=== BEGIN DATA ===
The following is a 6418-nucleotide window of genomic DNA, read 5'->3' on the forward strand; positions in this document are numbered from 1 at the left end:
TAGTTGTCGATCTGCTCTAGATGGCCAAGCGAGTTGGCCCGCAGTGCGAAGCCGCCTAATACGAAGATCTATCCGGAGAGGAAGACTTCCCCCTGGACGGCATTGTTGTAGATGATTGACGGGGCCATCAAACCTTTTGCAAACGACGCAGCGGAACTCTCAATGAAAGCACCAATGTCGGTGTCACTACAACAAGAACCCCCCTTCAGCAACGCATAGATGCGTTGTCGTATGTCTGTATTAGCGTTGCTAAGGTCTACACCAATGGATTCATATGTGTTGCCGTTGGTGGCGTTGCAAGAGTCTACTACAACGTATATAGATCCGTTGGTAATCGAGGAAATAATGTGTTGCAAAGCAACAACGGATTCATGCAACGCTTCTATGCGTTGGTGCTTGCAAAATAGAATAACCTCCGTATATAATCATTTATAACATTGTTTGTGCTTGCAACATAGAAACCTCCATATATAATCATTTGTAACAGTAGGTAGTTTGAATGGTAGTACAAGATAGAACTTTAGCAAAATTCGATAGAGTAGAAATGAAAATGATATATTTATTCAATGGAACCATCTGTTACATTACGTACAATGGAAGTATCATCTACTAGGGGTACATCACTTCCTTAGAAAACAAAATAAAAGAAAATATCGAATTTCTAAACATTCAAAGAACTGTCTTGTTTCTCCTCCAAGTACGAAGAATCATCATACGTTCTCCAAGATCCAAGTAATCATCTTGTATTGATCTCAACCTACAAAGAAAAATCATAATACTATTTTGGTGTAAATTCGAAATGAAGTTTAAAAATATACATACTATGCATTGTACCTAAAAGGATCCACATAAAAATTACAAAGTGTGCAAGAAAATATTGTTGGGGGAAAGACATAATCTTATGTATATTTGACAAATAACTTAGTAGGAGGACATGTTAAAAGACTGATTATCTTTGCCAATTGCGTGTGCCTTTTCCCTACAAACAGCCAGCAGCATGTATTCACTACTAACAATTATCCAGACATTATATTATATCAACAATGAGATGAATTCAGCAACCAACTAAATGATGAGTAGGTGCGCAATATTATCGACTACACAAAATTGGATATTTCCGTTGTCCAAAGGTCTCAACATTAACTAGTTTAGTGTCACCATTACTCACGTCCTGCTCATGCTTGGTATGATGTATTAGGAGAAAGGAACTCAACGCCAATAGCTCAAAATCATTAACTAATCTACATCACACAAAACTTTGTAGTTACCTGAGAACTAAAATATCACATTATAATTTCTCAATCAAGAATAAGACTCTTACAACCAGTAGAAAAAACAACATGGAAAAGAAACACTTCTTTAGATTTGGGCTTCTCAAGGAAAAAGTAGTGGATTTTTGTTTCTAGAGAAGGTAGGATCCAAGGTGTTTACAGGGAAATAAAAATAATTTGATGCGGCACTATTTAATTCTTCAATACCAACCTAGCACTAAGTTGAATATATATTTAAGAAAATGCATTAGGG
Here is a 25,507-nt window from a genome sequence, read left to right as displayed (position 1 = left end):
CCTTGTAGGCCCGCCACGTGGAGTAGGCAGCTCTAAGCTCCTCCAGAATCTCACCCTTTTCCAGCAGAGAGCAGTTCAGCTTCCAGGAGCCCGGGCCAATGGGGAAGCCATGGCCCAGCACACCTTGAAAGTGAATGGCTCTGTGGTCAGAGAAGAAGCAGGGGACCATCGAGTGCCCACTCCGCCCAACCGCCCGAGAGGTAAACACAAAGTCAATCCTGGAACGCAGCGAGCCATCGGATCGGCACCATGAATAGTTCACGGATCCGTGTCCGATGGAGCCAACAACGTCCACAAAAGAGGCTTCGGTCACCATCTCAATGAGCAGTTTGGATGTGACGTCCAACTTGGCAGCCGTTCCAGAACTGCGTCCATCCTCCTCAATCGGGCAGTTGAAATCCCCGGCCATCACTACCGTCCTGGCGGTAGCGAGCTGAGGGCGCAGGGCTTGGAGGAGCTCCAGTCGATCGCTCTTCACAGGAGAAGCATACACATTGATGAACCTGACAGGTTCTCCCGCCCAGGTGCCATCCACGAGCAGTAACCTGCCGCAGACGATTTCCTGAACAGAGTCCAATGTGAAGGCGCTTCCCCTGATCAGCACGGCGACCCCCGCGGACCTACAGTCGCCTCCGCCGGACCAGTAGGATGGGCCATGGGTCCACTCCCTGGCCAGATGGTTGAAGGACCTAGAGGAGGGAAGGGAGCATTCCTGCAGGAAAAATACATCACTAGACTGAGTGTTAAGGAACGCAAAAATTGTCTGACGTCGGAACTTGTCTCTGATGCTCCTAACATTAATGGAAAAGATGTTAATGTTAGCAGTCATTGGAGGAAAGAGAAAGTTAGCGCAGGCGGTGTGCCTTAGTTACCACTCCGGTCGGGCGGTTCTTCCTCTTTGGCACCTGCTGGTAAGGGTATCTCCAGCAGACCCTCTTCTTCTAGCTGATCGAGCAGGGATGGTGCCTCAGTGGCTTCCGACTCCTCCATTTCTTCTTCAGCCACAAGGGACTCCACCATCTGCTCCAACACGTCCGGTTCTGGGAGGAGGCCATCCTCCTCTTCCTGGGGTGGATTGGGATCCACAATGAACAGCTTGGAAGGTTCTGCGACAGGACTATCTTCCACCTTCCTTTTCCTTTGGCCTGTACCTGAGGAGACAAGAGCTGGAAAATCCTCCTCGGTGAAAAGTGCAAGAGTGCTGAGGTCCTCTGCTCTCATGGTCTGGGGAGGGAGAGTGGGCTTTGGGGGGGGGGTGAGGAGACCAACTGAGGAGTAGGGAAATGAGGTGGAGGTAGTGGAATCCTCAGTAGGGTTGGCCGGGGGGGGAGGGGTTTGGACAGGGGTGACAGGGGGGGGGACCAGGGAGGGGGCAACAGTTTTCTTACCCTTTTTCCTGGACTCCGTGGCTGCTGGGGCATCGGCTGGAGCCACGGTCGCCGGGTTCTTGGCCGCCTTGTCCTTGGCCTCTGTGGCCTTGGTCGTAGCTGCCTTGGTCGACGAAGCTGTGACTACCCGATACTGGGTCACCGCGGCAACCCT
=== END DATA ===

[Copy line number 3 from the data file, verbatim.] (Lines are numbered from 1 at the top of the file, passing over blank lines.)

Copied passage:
Here is a 25,507-nt window from a genome sequence, read left to right as displayed (position 1 = left end):